“Hi there. My name is Vanessa. How may I help you?” She asked as if simultaneously holding back sorrowful tears and hysterical laughter.
“I’ve been better, honestly. I’m here to make a return.” Courtney replied as she held up the box with Mary inside.
“Oh, I’m sorry. We don’t do returns. Our dolls really form a special bond with their people. Once they’ve found their friend, they’ll be together forever and ever and ever and ever and ever and ever and ever and ever and ever and ever and ever and ever and ever and ever and ever and ever and ever and ever and ever and ever and ever and ever and ever and ever and ever and ever and ever and ever and ever and ever and ever and ever and ever and ever and ever and ever…” After about forty-five minutes of hearing nothing but “and ever,” Courtney decided that no useful information could be gleaned from this encounter, and she simply said, “This is a terrible model of customer service,” before setting the doll on the counter anyway and walking out the door with Vanessa still repeating that phrase,
As Courtney briskly walked out of the building, she felt a familiar weight in her hand. It was somehow Mary and her box. In a panic, Courtney began to mentally list her options. She couldn’t just drop the doll. Could she destroy it with a hammer or burn it? No, that was a terrible idea. Mary had probably killed that officer; provoking her in such a manner was likely to end in disaster. Great Aunt Crystal had gifted the doll to Courtney, so could Courtney just give Mary to someone and be rid of her? Would she able to live with herself if it actually worked? Would she able to live at all if it didn’t?
Courtney was so wrapped up in her own mind that she didn’t notice two people who hadn’t been there before she had entered the alleyway. These two people looked like they were in their early twenties and appeared to be twin siblings. One of them, a man, was holding a magnifying glass up to a twig he had snapped off from a tree while his sister was busily drawing in a sketchbook, occasionally taking a few moments to look down at the magnified twig. At one point, the sister saw Courtney out of the corner of her eye and turned to look at her. Then, she tapped her brother on the shoulder.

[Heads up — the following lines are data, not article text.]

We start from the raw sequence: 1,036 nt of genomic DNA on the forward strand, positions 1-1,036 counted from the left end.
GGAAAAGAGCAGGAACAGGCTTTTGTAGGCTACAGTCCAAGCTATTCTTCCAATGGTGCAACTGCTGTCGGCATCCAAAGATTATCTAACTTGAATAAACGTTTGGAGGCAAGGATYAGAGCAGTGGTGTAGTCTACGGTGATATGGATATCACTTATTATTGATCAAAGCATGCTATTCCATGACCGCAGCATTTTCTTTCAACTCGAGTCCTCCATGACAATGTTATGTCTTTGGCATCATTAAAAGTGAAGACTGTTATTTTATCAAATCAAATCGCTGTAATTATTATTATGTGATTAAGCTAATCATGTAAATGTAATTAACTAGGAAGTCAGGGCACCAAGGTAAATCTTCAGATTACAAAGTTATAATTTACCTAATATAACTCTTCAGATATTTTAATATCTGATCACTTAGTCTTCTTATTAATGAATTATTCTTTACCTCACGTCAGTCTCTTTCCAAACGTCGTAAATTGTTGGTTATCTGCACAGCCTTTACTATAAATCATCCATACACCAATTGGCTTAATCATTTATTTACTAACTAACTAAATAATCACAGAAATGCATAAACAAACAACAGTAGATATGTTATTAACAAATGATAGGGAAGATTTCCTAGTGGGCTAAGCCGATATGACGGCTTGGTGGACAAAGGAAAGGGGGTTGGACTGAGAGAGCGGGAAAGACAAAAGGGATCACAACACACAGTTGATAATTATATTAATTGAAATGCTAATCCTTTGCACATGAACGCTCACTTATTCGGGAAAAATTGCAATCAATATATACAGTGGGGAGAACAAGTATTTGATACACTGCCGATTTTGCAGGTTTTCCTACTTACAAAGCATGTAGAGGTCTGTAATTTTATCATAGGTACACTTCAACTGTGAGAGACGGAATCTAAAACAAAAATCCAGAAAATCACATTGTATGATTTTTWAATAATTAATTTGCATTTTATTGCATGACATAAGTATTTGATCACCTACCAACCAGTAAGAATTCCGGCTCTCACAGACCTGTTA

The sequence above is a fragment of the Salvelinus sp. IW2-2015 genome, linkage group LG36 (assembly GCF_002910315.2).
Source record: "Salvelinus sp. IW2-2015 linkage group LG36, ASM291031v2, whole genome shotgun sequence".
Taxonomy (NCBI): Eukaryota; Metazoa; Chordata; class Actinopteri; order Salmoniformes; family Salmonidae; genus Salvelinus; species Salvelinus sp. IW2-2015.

“Hey, look at that woman. See the box she’s holding? It says Toy “Maker” and Beings, just like that urban legend I was telling you about.”
At the mention of the store, Courtney pulled out her phone and started pretending to be on it in order to eavesdrop on their conversation. Meanwhile, the brother was thinking hard, clearly not remembering what his sister had told him.
“You know, the one where someone buys a doll that’s haunted and go insane trying to get rid of it only to realize far too late that they only had to read some really small instructions on the box the doll came in?” The woman said casually.